Tuesday, October 28, 2014

Paragraph 71

Likewise, ere the beauty of Muhammad was unveiled, the signs of the visible heaven were made manifest. As to the signs of the invisible heaven, there appeared four men who successively announced unto the people the joyful tidings of the rise of that divine Luminary. Ruz-bih, later named Salman, was honoured by being in their service. As the end of one of these approached, he would send Ruz-bih unto the other, until the fourth who, feeling his death to be nigh, addressed Ruz-bih saying: "O Ruz-bih! when thou hast taken up my body and buried it, go to Hijaz for there the Day-star of Muhammad will arise. Happy art thou, for thou shalt behold His face!"

This is a different type of story than the previous paragraphs. Baha'u'llah began with a simple note that a herald appeared who announced Abraham. Then He told us of a sage who brought tidings of joy, consolation and assurance before Moses. He told us a fair bit, in comparison, about John the Baptist. Here, He tells us virtually nothing about the harbingers for Muhammad, but instead relates to us the story of their servant. It is sort of a second-hand account. These harbingers rise in importance because it is their servant, Ruz-bih, who takes centre-stage. These harbingers are so important that even their servant is worthy of note.

For us, growing up in North America, we were not aware of Ruz-bih and his life, so this paragraph encouraged us to learn more. After all, Baha'u'llah continually exhorts us to "consider the past". This does not only refer to what we already know, but can also mean that we should learn about those stories from the past in cultures other than our own.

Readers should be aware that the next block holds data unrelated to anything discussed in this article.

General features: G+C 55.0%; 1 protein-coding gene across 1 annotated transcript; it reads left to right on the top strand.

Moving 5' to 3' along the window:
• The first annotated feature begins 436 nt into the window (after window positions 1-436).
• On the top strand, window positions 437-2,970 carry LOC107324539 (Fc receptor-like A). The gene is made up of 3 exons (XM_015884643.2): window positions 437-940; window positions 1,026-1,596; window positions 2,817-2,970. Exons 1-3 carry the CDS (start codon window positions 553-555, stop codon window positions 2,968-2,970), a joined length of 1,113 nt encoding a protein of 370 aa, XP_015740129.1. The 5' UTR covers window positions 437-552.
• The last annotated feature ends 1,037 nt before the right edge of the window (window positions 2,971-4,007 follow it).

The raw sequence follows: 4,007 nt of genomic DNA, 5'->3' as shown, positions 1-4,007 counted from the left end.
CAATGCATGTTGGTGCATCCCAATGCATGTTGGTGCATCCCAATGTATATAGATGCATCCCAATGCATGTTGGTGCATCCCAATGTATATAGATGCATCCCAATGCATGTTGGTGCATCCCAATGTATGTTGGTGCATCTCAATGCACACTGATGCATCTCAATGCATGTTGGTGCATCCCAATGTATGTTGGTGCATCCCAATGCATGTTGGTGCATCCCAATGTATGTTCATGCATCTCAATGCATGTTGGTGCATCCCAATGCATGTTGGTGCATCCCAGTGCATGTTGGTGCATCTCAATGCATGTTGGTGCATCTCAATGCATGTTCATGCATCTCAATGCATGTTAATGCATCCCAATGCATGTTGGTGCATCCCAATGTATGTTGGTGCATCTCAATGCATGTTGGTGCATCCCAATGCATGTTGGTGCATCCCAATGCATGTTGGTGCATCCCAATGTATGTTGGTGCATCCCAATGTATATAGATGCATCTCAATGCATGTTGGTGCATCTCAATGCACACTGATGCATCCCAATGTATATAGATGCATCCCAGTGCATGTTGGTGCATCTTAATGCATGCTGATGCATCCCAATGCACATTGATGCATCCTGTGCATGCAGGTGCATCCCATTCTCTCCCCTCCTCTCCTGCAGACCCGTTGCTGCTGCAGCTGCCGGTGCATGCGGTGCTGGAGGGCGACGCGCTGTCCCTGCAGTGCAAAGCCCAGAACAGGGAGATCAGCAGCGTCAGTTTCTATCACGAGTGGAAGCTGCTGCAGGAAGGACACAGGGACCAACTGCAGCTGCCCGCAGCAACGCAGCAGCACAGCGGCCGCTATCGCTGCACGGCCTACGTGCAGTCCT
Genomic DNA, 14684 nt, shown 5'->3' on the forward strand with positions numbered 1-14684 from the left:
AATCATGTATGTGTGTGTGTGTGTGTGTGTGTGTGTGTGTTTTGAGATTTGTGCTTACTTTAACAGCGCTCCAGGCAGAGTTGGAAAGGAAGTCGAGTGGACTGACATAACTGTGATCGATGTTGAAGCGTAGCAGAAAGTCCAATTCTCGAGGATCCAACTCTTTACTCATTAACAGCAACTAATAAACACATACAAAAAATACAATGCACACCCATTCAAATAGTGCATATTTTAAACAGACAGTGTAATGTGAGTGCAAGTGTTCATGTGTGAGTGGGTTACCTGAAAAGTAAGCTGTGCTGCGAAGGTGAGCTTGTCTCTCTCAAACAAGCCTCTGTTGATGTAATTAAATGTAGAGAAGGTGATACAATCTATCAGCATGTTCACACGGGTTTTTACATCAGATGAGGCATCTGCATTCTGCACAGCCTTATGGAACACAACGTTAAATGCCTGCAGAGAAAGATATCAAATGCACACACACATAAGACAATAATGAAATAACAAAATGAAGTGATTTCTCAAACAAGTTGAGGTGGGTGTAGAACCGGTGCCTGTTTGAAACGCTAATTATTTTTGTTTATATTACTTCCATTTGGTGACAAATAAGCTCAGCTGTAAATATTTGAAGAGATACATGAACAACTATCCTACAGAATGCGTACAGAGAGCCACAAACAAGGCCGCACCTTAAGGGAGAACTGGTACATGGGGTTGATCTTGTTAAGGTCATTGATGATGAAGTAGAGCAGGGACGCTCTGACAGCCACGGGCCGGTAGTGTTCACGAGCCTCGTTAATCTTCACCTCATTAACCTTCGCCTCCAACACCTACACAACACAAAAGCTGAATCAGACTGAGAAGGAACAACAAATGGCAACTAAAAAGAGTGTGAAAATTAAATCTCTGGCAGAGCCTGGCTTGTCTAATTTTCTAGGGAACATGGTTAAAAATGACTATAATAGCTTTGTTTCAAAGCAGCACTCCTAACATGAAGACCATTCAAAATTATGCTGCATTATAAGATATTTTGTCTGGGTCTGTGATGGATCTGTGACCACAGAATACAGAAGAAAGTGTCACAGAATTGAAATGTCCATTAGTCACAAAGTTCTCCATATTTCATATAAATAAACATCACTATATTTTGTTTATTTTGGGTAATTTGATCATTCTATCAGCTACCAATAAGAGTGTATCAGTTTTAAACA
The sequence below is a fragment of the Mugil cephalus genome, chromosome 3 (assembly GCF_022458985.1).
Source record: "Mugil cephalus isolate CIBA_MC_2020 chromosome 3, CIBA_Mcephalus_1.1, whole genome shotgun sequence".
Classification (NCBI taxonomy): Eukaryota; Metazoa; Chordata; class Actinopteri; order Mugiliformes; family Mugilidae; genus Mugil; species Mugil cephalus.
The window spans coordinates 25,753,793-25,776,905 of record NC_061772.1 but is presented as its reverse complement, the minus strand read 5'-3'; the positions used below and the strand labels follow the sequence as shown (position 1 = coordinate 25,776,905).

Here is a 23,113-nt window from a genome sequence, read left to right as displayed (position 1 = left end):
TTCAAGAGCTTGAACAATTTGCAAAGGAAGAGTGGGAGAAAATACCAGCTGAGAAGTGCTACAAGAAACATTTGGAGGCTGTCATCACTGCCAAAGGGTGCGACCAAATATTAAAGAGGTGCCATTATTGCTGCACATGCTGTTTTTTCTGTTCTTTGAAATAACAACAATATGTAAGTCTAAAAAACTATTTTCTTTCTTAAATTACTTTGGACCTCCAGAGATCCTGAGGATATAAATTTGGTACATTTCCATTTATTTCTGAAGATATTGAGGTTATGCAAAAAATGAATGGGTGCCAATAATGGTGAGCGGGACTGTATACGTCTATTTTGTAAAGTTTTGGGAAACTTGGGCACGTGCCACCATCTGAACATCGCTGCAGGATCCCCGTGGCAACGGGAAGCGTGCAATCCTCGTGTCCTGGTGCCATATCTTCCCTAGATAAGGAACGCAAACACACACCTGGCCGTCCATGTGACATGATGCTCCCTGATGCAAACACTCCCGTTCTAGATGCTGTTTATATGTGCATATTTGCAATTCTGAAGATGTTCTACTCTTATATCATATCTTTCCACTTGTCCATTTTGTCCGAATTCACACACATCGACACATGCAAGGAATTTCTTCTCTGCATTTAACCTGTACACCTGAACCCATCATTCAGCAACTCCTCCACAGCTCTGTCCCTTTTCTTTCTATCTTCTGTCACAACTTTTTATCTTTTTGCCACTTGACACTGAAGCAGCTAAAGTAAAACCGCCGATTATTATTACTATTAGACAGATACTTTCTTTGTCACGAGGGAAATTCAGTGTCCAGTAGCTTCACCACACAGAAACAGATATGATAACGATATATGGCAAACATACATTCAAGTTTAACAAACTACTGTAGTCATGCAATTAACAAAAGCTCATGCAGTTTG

What we learned was that Ruz-Bih was a descendant of King Manuchehr, and was living in Isfahan. One day his father sent him to give a message to some farmers in the area. On the way, he stopped at a Christian church and became so enamored of Jesus that he forgot to deliver the message. His father, of course, kind of freaked out over this and sent for a Christian priest to learn more about its origins. He was told that it came from Sham, in modern day Syria. Ruz-bih eventually left Isfahan and traveled to Sham, going into service with one of the leading Christian priests there. This priest, who had a very good reputation, told him that after his passing, Ruz-bih should go serve another priest in Mosul. From there he was sent to serve two other Christian priests in Nasibin and Ammorieh. This last priest told him to go to Hijaz and await the Promised One, giving him signs to look for. He met Muhammad, became a close follower, and became known as Salman-i-Farsi.

Baha'u'llah is talking about a man who is not a messenger, nor a prophet, in any way. He was ardently seeking and ended up finding the new Messenger. He was also Persian. Perhaps He is alluding to the possibilities of what the Uncle of the Bab can do if he perseveres in his quest, and by extension all of us.

Another little oddity that caught our attention was the very name "Ruz-bih". His name seems to mean either "by day" or "to day". For us, this seems to indicate the fact that he was living in a Day of God, the actual time when a Manifestation was walking the earth. Not only that, but he recognized Him during His lifetime. That's pretty incredible. Ruz-bih wasn't living in the past, looking only to the past for the signs of God. He was living ultimately in the present, in the now, today. And because of this, he was able to discover Muhammad.

We, too, have the incredible bounty of being able to recognize Baha'u'llah at the very early days of His Dispensation. And that's incredible, too.

No comments:

Post a Comment